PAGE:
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    Are you saying that the surface you are trying to minimize is really a nonlinear least squares problem?
  9. Mar 17, 2010 #8
    Yes, I guess I am. I coded it up as an iterative non-linear least squares thing and found the requirements for accuracy of the initial estimate to be quite strict. Modifying the algorithm to use a step size allowed it to converge in some cases, but then it just looked like a bad version of gradient descent.
  10. Mar 17, 2010 #9


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    Hmmm, let me see if I have this straight:

    1. You are trying to solve a nonlinear least squares problem

    2. Steepest Descent method works but convergence is slow

    3. Treating the problem as a general optimization problem (i.e. using true Hessian and solving Hx = -J) converges rapidly but has severe restrictions on starting point. By the way, I've never seen any literature suggesting this method for solving least squares problems, though I remember trying it once.

    4. Hybrid version (2 & 3) works well

    Your last post suggests that you've also tried a 4th approach (i.e. classic nonlinear least squares approach iteratively solving JTJx = -JT(f-y). The beauty of this approach is that you can avoid the actual computation of JTJ and JT(f-y) by using QR factorization of J and solving Rx = QT(f-y) instead. By the way, J is different than the J in Hx = -J)

    So you've tried all 4 methods?
    Last edited: Mar 17, 2010
  11. Mar 17, 2010 #10
    Let's make sure my terminology is right regarding nonlinear least squares.

    I have two non-linear equations: f1(u,v)=a, f2(u,v)=b and I want to solve for (u,v). I'm setting it up as a weighted MMSE problem; minimize w1*(f1-a)^2 + w2*(f2-b)^2 over (u,v).

    Note that I can't generally rely on having an initial estimate close to the right answer.

    I have tried:

    1) Gradient descent. Converges over a wide range, but selecting step size is kludgy. I get my direction and search for the furthest I can go while still seeing improvement.

    2) Newton's method with full computed Hessian. Converges rapidly and elegantly when it converges. Has a much smaller region of convergence than gradients.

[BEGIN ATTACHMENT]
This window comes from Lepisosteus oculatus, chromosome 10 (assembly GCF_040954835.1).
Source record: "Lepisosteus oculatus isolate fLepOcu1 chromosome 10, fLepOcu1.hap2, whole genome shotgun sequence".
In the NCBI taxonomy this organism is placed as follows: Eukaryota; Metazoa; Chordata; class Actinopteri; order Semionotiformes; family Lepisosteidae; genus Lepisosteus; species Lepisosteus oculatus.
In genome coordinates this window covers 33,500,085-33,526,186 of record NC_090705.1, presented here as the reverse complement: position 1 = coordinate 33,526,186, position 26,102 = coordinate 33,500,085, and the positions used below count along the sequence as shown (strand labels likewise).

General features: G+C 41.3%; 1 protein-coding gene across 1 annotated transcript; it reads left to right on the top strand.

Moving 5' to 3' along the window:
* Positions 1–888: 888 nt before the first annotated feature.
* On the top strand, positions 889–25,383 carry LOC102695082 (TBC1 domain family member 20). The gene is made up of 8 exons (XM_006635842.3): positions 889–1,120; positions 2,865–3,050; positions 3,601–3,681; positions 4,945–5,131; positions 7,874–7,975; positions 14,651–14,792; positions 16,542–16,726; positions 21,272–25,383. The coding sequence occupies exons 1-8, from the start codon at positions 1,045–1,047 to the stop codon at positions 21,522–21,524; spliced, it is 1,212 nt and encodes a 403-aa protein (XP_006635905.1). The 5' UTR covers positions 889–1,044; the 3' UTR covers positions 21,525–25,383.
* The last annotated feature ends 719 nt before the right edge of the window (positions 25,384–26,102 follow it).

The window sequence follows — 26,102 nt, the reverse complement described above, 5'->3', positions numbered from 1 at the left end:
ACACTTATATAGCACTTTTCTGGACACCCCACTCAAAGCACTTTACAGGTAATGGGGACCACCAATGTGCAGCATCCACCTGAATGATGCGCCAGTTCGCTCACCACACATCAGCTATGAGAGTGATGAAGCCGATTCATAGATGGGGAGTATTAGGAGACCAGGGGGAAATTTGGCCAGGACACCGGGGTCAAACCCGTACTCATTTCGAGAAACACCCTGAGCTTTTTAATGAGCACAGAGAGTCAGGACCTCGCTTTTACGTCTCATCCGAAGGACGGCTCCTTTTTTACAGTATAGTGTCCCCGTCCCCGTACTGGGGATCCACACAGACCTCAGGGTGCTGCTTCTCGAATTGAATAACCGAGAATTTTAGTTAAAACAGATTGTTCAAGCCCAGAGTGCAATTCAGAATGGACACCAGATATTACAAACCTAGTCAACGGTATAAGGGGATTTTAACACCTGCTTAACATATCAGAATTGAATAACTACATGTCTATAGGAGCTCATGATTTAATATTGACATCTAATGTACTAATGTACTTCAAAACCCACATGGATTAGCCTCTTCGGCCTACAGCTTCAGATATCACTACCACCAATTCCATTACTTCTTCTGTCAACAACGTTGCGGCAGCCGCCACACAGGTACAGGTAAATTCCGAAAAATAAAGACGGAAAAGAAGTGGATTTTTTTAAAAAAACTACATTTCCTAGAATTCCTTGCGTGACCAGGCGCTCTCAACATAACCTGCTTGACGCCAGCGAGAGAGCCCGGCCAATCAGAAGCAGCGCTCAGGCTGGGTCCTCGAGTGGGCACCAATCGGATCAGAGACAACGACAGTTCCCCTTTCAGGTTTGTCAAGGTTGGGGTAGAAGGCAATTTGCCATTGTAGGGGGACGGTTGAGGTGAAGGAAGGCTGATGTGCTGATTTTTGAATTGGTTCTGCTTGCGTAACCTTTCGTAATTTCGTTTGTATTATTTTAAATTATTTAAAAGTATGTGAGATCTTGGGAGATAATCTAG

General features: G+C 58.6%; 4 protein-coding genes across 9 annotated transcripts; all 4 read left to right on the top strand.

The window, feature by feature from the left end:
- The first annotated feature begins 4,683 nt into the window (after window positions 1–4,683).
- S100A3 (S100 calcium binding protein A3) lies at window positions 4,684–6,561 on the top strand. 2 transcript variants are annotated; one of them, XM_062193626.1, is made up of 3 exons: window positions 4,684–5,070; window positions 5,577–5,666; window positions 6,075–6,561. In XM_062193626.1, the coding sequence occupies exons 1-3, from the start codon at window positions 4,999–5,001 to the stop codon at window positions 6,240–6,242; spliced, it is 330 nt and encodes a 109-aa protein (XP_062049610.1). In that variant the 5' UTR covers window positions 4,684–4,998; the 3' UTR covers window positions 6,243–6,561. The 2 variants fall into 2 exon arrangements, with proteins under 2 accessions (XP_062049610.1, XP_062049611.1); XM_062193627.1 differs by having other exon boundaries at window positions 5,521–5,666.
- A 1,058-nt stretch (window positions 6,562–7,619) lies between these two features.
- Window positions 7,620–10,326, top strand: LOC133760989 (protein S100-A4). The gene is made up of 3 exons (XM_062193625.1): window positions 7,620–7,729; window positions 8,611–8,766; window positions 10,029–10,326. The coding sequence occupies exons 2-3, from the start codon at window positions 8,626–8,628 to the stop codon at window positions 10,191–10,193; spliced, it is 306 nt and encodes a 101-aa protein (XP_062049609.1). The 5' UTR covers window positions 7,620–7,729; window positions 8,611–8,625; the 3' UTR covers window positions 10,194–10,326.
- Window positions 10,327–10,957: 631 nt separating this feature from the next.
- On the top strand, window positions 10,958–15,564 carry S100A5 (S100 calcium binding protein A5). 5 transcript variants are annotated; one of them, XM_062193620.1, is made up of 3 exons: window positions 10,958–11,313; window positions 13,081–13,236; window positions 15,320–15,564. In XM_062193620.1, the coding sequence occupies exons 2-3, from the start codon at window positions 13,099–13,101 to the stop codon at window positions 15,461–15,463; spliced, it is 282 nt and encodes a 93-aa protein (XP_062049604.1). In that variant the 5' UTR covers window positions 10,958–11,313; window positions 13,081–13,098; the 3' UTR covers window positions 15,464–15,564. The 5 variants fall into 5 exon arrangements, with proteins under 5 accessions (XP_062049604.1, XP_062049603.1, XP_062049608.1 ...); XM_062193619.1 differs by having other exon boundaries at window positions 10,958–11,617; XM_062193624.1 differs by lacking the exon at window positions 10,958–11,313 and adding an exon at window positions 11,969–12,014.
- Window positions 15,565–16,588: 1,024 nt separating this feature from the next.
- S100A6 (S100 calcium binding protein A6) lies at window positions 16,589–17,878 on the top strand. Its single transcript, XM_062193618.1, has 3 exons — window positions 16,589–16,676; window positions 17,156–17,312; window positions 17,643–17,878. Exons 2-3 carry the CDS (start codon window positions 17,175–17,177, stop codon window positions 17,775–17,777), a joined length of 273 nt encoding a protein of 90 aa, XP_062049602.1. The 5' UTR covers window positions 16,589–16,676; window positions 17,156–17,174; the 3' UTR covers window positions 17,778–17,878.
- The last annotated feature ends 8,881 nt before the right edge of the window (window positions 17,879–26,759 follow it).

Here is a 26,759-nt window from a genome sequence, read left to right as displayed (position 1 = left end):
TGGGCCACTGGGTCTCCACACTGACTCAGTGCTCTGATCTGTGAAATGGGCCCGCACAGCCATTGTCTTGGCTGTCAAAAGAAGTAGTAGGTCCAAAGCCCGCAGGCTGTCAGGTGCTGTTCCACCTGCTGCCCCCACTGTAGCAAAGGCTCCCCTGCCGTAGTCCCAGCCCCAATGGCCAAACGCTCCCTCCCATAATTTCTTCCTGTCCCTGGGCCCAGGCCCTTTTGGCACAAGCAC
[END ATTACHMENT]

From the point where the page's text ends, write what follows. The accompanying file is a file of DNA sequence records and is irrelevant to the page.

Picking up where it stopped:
3) Hybrid. Use gradient descent until Hessian is positive definite then switch over to Newton. Works.

    4) Iterative nonlinear least squares (as you describe). Very narrow region of convergence. Practical implementation would require setting down a grid of initial estimates and seeing which ones converged (to the same place or to someplace reasonable).

    Incidentally, I have seen people smarter than me using Newton's method for just this type of thing, so I know I'm not totally in left field!
  12. Mar 17, 2010 #11


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    I'm not familiar with the weighted approach. The standard way I've seen for solving simultaneous nonlinear equations (f1=0, f2=0, ..., fn=0) is to iteratively solve Jx = -F. I remember solving a set of 7 simultaneous nonlinear equations this way in a uni class.

    I'd love to play with it. Can you tell me the function details either here or PM?
    Last edited: Mar 17, 2010
  13. Mar 17, 2010 #12
    What computer environment (eg Matlab) are you using for this?
  14. Mar 17, 2010 #13
    I'm prototyping in Matlab. It would eventually end up in C.

    hotvette, I'm sorry but I don't think I should provide details on the project. It's not really my project after all. It would be pretty complicated to explain in any case.
  15. Mar 17, 2010 #14
    Have you looked on the Mathworld website for Matlab resources?

    http://www.mathworks.com/access/helpdesk/help/toolbox/optim/ug/brn4nq6.html [Broken]
    Last edited by a moderator: May 4, 2017
  16. Mar 17, 2010 #15


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    No worries. I just like challenges :smile:. Unless there is very good reason to take the weighted MMSE approach, you might consider the more straightforward method I mentioned for solving simultaneous nonlinear equations.
  17. Mar 17, 2010 #16
    Solving it with weighting is not really much tougher. I just pulled the equations out of a textbook. Mostly the same except with some W's floating around. :wink: The main issue was just the requirement for a good initial guess compared to the other methods.

    Thanks for the help.